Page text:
The truth is that there were a lot of people behind the scenes who were helping and who threw the dogs into foster care and made them, you know, made them more adoptable.  Some of them, actually a lot of them, had little quirks.  They had been there, they had been in solitary confinement for months, you know?  So, in any case, I wanted to make sure that I included the entire thing, and that entire story is a really… it doesn’t make for good news, and it doesn’t make for a simple book, either.  And so, after the ABC World News thing happened, I got calls from many publishers saying they wanted to do the book, and I went with this one that was open-ended, and I took that to mean they were giving me a lot of artistic freedom, which was not the case at all.  It was just me being totally naïve, and when it came time… so I did the manuscript, I edited the books… I mean, I edited the images, in terms of the layout, and I had my own graphic designer I wanted to work with.  It was a friend of mine I wanted to work with, and she teaches graphic design, and she’s always been like, “I’m gonna do your first book,” and I was like, “Oh my God.  Please!”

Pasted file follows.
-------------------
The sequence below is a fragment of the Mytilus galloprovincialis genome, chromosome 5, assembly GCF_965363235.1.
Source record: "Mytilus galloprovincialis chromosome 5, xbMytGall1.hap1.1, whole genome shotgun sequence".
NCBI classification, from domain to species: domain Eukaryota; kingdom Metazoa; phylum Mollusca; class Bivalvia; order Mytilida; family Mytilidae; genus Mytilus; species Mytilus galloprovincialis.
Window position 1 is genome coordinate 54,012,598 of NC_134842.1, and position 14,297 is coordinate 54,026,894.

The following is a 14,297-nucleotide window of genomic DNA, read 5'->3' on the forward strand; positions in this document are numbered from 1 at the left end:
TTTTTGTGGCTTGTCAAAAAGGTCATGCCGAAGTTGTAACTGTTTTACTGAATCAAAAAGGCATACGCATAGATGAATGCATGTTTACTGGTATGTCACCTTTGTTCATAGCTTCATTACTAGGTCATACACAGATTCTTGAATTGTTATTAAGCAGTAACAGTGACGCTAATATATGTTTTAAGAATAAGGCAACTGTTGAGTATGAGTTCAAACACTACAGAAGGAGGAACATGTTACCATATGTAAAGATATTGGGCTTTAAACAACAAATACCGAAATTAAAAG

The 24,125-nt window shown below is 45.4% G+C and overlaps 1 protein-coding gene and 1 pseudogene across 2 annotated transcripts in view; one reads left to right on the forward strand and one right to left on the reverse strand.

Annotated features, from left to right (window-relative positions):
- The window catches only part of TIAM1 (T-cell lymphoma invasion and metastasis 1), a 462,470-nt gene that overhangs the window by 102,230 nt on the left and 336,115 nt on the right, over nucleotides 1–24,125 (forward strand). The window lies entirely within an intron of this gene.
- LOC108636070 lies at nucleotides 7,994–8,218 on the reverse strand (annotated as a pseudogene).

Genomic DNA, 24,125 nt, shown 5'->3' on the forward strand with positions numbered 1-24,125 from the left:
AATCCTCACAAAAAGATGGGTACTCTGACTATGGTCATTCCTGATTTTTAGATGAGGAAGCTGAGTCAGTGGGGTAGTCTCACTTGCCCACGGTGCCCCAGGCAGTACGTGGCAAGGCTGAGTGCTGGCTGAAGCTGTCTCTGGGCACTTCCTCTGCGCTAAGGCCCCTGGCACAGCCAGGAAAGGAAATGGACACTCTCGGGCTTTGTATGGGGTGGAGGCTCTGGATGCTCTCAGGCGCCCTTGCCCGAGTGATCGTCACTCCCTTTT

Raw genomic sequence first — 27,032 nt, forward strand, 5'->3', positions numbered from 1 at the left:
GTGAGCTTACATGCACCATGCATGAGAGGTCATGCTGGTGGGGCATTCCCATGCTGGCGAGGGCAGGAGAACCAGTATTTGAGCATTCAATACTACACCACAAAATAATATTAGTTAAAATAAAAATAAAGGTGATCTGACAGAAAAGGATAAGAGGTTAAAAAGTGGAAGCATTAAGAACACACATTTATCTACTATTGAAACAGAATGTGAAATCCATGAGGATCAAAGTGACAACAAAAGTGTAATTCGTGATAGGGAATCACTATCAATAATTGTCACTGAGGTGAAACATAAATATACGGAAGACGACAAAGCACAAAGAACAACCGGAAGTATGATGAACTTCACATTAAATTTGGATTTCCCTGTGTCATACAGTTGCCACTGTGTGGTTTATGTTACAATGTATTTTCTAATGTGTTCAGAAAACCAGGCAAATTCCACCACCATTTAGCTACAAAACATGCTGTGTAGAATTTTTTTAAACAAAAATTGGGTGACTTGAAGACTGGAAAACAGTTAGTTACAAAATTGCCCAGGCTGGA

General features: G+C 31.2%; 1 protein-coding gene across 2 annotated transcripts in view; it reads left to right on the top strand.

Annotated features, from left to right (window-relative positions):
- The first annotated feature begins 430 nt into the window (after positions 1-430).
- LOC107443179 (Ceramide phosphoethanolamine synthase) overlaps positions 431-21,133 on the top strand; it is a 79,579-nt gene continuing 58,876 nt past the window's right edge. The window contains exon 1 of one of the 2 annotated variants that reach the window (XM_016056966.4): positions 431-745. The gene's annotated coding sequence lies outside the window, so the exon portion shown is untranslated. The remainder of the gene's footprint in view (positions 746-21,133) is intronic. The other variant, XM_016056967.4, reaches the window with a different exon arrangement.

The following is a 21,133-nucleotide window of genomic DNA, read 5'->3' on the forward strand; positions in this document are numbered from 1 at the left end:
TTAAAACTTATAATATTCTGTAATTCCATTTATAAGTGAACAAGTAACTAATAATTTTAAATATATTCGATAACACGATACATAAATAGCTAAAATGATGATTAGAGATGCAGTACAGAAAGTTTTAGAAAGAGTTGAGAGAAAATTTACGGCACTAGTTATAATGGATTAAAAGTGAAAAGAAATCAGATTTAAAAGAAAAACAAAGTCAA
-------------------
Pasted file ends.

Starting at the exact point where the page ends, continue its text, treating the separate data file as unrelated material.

So, I was like, “Oh, is it okay if she does it?”  And they were like, “Yeah.  That’s great for us.”  So, I had this all lined up and everything, and when it came time for the manuscript, I sent it in, and I heard nothing.  It was crickets.  And I’m like, “Okay.  What, you know, what’s going on?”  And then very little information.  I asked them, “Well, like, what do you… who’s going to be photo editing?”  And she said, “Well, we have someone who manipulates the photos in Photoshop.”  And I said, “Not that kind of photo editor!”  You know, I was like, Aaagghhh!  You know?  So, I was like, “Who am I talking to?  You don’t know anything.”  I know it was terrible of me, but I was really frustrated with them.  So, finally I said, “Let’s have a conversation on the phone with your manager and, you know, with the woman who had acquired me.  And so they were telling me they wanted to have the subtitle of Landfill Dogs, and it was going to be called something like “Rescued to Rehomed” or something like that, and I’m like, “N…no.”  They wanted to focus on the fact they were adopted and really feature their adoption stories.  And I was like, that’s a piece of this puzzle, but it’s not the entire story.  And, so, they wanted me, they wanted to take out all the parts about euthanasias and the open admission shelter, and I said, “No,” and I said, you know, eventually, I said we’re either going to do it my way, or we’re not going to do it at all.  And they said, “Okay.  We won’t do it at all.”